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What does GWR's nomination as a World Heritage Site say about railways' historical context? Mike Chrimes investigates.

THOSE FORTUNATE enough to attend the recent Brunel Bicentenary Conference will have heard English Heritage chairman Sir Neil Cossons launch a major consultation exercise regarding the proposed nomination of the Great Western Railway (GWR) route between London and Bristol as a World Heritage Site.

Although the days of regarding heritage as a collection of ruined castles are long gone, it is only relatively recently that UNESCO has embraced the idea that sites representative of global industrialisation are worthy examples of world heritage.

This view, reinforced by the International Council on Monuments & Sites' recognition that 'railways are among the most important of industrial locations worthy of designation as World Heritage Sites', encouraged English Heritage to nominate the GWR.

While the nomination is to be welcomed ? particularly by civil engineers eager to raise the pro e of their profession ? it is curious that railways already inscribed as World Heritage Sites have been so more for the dramatic scenery they traverse than their historical signicance in the development of railways.

The Semmering Railway, built 1848-54 between Vienna and Trieste to the design of Carl Ghega was a tremendous engineering achievement through difficult mountain terrain. But it was built about 20 years after steam traction had become an accepted feature of railways in Britain. The Darjeeling Himalayan Railway was built through spectacular and challenging scenery by British engineers, but it is not part of mainstream railway development.

Other sites under consideration are the Rhaetian railways in Switzerland, the KalkaShimla Railway in India and the Cerdagne Railway in France.

Interesting as these works are, the question remains: What about Britain's pioneer lines, notably the Stockton & Darlington and Liverpool & Manchester railways? In the 19th century these works of George Stephenson were recognised as key projects in the development of modern transport.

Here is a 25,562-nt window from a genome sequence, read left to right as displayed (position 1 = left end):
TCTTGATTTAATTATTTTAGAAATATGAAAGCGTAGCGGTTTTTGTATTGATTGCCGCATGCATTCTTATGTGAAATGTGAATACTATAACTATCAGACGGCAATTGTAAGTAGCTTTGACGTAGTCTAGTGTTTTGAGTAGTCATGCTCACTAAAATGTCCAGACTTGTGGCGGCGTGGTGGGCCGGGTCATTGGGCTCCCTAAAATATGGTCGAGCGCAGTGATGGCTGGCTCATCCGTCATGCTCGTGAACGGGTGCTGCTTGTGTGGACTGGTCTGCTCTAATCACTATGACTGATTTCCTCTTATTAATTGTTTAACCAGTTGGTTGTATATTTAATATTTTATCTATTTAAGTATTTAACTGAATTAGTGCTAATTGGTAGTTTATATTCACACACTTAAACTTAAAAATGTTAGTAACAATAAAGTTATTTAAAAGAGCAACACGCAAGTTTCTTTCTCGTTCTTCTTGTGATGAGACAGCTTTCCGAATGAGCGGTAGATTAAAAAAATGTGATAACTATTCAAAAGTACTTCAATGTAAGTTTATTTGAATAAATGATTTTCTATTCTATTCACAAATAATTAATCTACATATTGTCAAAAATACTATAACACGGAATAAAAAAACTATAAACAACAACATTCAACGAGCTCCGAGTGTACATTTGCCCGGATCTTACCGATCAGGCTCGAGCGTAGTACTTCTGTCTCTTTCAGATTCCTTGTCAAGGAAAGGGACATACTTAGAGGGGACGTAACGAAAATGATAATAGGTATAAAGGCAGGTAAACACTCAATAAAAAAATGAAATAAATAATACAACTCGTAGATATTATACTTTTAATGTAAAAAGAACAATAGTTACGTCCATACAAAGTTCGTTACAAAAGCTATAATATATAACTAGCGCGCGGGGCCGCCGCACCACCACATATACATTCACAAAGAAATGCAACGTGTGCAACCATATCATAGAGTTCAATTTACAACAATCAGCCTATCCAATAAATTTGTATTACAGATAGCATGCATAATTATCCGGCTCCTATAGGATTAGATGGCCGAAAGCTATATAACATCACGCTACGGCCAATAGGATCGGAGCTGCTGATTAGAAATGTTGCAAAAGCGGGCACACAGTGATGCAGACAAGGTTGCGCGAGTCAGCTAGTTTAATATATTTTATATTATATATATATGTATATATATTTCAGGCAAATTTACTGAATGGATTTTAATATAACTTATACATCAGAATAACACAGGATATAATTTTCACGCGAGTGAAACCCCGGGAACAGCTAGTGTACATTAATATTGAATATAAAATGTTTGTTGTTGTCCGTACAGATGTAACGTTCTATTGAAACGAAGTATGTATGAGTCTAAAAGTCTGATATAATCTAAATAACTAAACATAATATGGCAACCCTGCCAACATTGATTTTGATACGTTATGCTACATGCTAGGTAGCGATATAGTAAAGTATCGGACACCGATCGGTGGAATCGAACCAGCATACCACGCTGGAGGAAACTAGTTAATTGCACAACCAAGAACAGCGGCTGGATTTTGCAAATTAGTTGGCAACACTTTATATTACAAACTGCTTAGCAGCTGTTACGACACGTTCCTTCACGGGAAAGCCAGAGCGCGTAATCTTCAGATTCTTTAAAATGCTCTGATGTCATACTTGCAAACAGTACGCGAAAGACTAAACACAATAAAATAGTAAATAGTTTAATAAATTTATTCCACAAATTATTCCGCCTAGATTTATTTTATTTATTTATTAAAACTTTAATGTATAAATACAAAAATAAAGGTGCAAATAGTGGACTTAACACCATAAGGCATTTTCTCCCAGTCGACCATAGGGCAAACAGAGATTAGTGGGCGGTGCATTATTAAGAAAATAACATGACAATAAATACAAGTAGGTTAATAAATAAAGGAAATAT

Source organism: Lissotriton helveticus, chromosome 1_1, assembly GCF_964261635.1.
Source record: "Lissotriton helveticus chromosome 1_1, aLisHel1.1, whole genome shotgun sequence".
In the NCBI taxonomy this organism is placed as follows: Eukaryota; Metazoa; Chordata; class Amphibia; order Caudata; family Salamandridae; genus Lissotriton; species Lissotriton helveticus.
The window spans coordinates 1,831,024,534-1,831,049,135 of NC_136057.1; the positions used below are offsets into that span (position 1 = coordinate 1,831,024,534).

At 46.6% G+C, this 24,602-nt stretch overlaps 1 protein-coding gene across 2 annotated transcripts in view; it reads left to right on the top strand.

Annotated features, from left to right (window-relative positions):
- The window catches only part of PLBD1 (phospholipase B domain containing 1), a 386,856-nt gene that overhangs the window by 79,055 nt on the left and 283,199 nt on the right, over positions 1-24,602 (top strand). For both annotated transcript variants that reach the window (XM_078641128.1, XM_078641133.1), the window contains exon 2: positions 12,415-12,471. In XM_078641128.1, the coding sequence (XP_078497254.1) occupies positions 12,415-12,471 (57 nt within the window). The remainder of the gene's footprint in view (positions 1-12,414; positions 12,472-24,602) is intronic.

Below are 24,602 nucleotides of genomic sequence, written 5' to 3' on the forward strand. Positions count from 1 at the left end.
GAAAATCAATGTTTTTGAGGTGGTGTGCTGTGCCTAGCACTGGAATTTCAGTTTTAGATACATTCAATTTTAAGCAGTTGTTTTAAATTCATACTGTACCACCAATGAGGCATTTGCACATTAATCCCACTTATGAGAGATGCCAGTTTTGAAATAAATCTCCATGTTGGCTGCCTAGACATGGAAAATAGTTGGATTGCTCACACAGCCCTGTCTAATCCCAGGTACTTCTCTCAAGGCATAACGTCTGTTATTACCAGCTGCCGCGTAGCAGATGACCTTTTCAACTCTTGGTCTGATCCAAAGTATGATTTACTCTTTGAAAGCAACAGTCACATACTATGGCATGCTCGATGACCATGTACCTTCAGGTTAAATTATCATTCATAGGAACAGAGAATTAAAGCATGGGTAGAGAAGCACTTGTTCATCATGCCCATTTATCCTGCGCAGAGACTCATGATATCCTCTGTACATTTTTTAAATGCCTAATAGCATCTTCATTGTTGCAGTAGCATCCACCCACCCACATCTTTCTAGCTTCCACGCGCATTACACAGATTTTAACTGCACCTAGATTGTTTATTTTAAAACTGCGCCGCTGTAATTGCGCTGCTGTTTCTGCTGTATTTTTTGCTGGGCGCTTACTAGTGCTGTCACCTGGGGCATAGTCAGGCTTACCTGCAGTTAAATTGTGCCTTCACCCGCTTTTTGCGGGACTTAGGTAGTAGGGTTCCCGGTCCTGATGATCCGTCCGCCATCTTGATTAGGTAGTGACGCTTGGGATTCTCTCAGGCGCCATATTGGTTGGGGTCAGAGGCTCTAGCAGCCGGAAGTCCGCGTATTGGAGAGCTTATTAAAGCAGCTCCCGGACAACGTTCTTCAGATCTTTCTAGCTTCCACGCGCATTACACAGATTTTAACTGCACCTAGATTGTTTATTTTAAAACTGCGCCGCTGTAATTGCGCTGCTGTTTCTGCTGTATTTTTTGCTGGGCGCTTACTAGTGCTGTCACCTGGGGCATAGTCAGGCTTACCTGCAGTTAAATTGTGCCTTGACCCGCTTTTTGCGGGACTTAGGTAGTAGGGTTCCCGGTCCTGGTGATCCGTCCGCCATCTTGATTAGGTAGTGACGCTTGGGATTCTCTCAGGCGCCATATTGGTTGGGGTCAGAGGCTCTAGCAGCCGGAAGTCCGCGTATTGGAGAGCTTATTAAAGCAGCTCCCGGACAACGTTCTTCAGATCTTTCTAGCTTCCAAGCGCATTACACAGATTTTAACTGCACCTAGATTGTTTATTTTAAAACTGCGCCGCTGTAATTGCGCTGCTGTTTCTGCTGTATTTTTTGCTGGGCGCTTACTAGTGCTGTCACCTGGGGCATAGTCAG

Regrettably the Stockton & Darlington is now little more than a line on a map and a series of archaeological sites. A much stronger case can be made for the Liverpool & Manchester Railway as a World Heritage Site.

Much of the original infrastructure survives. But parts are linked to the Liverpool Historic Waterfront World Heritage Site and the developing nomination for central Manchester. English Heritage may feel that this provides suf cient recognition.

The relative neglect of Robert Stephenson's London & Birmingham Railway by railway historians is somewhat puzzling.

It was the rst main line out of London and on a similar scale to Brunel's GWR, for which, in terms of project organisation, it served as a model. The engineering difculty posed by the Kilsby Tunnel was as challenging as that faced by Brunel at Box Hill.

English Heritage has preferred to overlook its claims as a World Heritage Site, partly because its original features have been modi ed during electrication and line widening.

This all points to a lively debate on the GWR World Heritage Site. Of course it is a concept ICE is likely to support, but one needs to be aware of the consequences.

The emphasis on Brunel will tend to denigrate the achievements of his late 19th and early 20th century successors who did much to make God's Wonderful Railway a practical reality, with, for example, their cut-offs and gauge conversions. Their work may be eligible for demolition making more dif cult to appreciate their achievements.

If World Heritage status is to have meaning, at least as regards railways, Britain's early heritage must be represented.

Copies of the consultation document are available from Customer Services Department, English Heritage, +44 870 333 1181.

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